About this Research Topic
Presently, advanced functional biomaterials are widely used in health sciences such as nanomedicine, nanofabrication, coating of medical devices, tissue engineering, drug delivery, contact lenses, wound healing and cosmetics with the aim to improve the quality-of-life. Nevertheless, the main issue of their successful application remains their biocompatibility. Materials being developed via self-assembly mechanisms are of great interest for biomedical companies and are intended to perform multiple roles for specific health care applications. Self-assembly is a spontaneous process in which molecules are self-organized into the well-defined stable nanoparticles and macrostructures, in which the system minimizes the surface energy to reach a state closer to the thermodynamic equilibrium. Both, bottom-up and top-down mechanisms are well established in self-assembly approach for the development of organic nanocarrier including lipids (liposomes and solid-lipid nanoparticles) peptide-based amphiphilic molecules, non-degradable and biodegradable polymers and dendrimers to deliver antimicrobial drugs in the infected areas. Hydrogels or ointments are the other type of self-assembled hydrophilic polymer of peptides or organic molecules, which form three dimensional cross-linked structures by means of noncovalent interaction and secondary forces including ionic, H-bonding or hydrophobic interaction and Van-der Waals forces.
Nosocomial infections are hospital-acquired infections that are either endemic or epidemic. The endemic infections are common and controllable. However, epidemic infections occur from rapid increases of an infecting organism above the baseline. In recent modern diagnostic procedures such as biopsies, endoscopic examination, catheterization and surgical procedures, contaminated objects are directly introduced into the tissues or infected site, leading to the enhanced of infection. These infections are caused by microorganisms originating from the use of medical devices, delivery of therapeutic agents, or drainage of body fluids during patient care, eventually leading to the colonization and biofilm formation. More than 80% of infections are device-related, inclusding, for example, catheter-associated urinary tract infections, vascular-associated infections and ventilator-associated pneumonias. The most frequent nosocomial infections affect the urinary tract, surgical wound sites infections and the lower respiratory tract.
The emergence of antibiotic resistance in a large number of pathogens is a major health concern. Presently, pathogens are mostly resistant to several antibiotics, which undermine the ability of antibiotics to control the infections. Therefore, suppression of biofilm-associated infections via coating on medical devices using antibacterial biofilm-resistant self-assembled polymer material is a convenient way to control them. Peptides/ lipopeptides represent the ideal building blocks for the synthesis of co-polymer hydrogel, amphiphiles, and nanoparticles. Currently, the search for new antimicrobial molecules to control antibiotic-resistant pathogens, development of new materials for delivery and sustained release of antimicrobial drug in target wound or infected sites represents a major challenge.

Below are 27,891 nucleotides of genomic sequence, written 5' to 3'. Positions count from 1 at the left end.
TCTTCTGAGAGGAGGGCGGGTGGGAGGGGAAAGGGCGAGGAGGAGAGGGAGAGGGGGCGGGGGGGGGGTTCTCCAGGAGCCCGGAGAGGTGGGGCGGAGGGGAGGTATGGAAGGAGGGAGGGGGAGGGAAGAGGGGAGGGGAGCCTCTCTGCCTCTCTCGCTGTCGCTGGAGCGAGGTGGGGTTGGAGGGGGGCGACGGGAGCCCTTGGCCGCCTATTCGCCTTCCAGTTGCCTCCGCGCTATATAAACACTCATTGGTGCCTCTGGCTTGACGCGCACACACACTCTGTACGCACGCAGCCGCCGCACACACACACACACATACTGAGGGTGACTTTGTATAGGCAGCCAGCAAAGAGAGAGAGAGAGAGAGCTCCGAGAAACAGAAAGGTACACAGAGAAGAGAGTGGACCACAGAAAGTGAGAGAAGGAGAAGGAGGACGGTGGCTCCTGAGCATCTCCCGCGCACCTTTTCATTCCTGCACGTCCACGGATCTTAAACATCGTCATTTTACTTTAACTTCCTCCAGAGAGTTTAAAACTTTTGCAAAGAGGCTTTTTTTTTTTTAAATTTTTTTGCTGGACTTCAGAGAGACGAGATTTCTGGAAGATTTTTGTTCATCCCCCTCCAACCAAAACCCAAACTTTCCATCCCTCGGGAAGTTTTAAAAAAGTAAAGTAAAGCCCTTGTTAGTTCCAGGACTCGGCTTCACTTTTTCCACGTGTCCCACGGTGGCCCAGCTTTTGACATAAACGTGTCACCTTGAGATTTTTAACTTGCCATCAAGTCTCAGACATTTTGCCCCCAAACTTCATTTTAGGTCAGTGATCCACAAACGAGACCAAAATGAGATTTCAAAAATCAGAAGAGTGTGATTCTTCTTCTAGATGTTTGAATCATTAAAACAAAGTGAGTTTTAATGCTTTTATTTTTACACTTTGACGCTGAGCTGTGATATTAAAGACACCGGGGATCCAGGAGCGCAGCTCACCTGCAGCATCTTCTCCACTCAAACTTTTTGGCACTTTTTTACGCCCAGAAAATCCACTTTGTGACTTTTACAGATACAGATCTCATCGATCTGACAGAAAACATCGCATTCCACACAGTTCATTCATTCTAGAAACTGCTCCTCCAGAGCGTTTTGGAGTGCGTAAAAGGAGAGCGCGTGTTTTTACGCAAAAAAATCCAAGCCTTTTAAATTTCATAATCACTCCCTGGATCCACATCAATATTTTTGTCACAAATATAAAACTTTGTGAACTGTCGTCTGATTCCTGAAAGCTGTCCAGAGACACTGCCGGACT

This Research Topic will consider the range of works utilizing ‘bottom-up’ or ‘top-down’ self-assembled strategies to build the highly ordered self-assembled structures as functional antimicrobial material with potential for the treatment of wounds, injuries, disease and targeted antibiotic delivery to infected areas. We also welcome contributions researching the hydrogel or highly tunable self-assembled materials that are based on organic molecules, peptides, siRNA or shRNA, DNA, proteins, or RNA/DNA-protein/polymer hybrids and metal nano- polymer hybrids. Applications in the treatment of wound healing, injuries and coating on medical devices to control the biofilm formation by the pathogens are also considered. The contributions in any format defined by Frontiers are acceptable.
Important Note: All contributions to this Research Topic must be within the scope of the section and journal to which they are submitted, as defined in their mission statements. Frontiers reserves the right to guide an out-of-scope manuscript to a more suitable section or journal at any stage of peer review.